Sunday, July 13, 2008

Expectations are premeditated resentments

The title is one of the first topics I heard about in Al-Anon. I had expectations of how my weekend was going to go. For better or worse, that isn't how it is going.

First, after getting soaked yesterday (my seats were drenched in my car from leaving the moon roof vented during the thunderstorm), I was in panic mode the whole way home. I left work later yesterday than I had planned, and I was aggravated that I'd have to rush to get home, pack up Sophie, and then leave for the BBQ. I called my mom on my way home, and I found out I was a day early: the BBQ wasn't until today (Sunday). Part of me was upset--this meant I had to switch around when we would visit Tim's parents to get the furniture--but the bigger part of me was happy. I had an entire evening I hadn't planned on.

Tim and I decided to get out of the house last night. With the weather, we couldn't walk outside, so we walked the mall a few times. It was nice to have a few hours with nothing going on.

Of course, I had to reschedule today. I went to 10:30 mass, since I didn't want to rush again (and going to noon mass somehow seems to kill more of my day). I got home, clipped coupons, went through the paper, and generally tried to get organized.

The expectation had been that I would pick my mom up at 3 today so that we could get to my cousin's house at 4:30-5. At 2, I figured I'd better call and make sure that was still the plan. I expected my mom to back out at the last minute, and sure enough, that's what happened. Her reason was that she hadn't been to mass yet, and she'd have to go to 5:30 mass. That's a true statement. However, talking to my brother, I had an idea of why she didn't get up to make it to a morning mass. I didn't have it in me to get into it. And it's not like I could change the situation.

I resented that I was now in the situation to make a decision about my cousin's BBQ. My dad was out of town, my mom was not going, I don't think Jason was going (although I wasn't sure), and the other siblings were out of the picture too. I didn't want to be the only "representative" of my family and constantly have to answer as to why no one else was there. I was also resentful that I was the one in my family that had the farthest to drive, and yet no one closer was going. And I resented that I had changed other plans around to make this BBQ work.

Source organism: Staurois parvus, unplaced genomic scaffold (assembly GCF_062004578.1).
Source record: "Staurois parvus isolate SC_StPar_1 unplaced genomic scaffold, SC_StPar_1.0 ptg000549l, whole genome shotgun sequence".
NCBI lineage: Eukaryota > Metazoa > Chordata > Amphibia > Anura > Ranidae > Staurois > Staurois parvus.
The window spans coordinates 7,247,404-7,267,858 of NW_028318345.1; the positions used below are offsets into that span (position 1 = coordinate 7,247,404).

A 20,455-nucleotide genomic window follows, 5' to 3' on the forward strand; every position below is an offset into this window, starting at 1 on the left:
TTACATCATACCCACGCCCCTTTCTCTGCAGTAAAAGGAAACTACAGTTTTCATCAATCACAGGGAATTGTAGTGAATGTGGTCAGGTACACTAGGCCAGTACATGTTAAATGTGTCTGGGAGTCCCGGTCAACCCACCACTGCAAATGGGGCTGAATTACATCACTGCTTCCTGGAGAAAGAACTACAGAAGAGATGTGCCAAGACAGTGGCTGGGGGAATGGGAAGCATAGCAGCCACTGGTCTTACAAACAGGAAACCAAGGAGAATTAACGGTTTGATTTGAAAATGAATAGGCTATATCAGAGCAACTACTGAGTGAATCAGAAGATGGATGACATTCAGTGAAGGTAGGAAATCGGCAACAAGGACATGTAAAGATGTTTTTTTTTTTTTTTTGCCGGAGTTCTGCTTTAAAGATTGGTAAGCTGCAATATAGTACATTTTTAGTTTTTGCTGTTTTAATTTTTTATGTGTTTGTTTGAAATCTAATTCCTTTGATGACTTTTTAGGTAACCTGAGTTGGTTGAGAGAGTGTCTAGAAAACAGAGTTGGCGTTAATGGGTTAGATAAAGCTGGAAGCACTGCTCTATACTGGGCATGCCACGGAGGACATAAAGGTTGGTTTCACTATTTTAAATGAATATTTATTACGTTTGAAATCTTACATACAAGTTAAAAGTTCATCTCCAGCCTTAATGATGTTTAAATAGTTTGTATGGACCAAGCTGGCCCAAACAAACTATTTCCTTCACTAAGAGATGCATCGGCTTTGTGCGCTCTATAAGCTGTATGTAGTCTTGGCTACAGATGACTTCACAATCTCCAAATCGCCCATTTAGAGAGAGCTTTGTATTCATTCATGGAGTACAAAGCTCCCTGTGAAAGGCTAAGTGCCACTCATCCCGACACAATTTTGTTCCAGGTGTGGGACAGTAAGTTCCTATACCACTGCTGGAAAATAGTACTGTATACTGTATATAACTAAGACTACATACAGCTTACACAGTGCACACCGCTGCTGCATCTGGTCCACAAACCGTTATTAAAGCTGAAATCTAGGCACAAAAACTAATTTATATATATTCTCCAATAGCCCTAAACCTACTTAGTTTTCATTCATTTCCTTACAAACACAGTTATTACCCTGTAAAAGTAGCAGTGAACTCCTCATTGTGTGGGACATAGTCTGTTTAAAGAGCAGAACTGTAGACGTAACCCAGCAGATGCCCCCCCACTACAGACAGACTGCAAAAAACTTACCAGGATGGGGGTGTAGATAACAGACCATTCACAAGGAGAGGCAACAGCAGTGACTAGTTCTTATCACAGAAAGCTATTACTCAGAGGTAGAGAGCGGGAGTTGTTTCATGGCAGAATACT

I still haven't decided if I am going or not. It's be easy to back out--technically, I was invited through my parents, not directly, so that always gives me an out based on etiquette. And I have a million other things I could be doing. But it is a family event. And there are always the picnic politics involved. And I shouldn't let other people's issues dictate my actions.

If it were up to me, no one else's decisions involved, and no ramifications, I wouldn't go. Seriously, almost a 2 hour drive, each way, during Sophie's nap times/feeding times equals not fun. But it's also so easy for me to always find an excuse not to go. And how would I feel if I planned something and no one showed up? Granted, I don't expect anyone to show up to my events. Even though I am less than an hour away from most of my extended family, they think Cleveland is another country. That's part of why we did Sophie's baptism at my parent's house: I figured very few would make the drive to our place.

So, ultimately, I have to weigh my reasons and decide what to do. And I'm trying to quell the resentment I have about being put in this position in the first place. My dad's family doesn't know about the alcoholism issues my family has been dealing with, and I don't want to be the one to explain it. Which means I have to make excuses. Which I don't want to do either.

I don't know. I'll see how I am feeling in an hour. Why do simple things have to be so complicated? It's times like this when I envy my sister Amy, who lives in California. There are no expectations that she comes to every family event. How could she? But living 1-2 hours away, we're on the bubble. Oh well, no one ever said family politics were simple.

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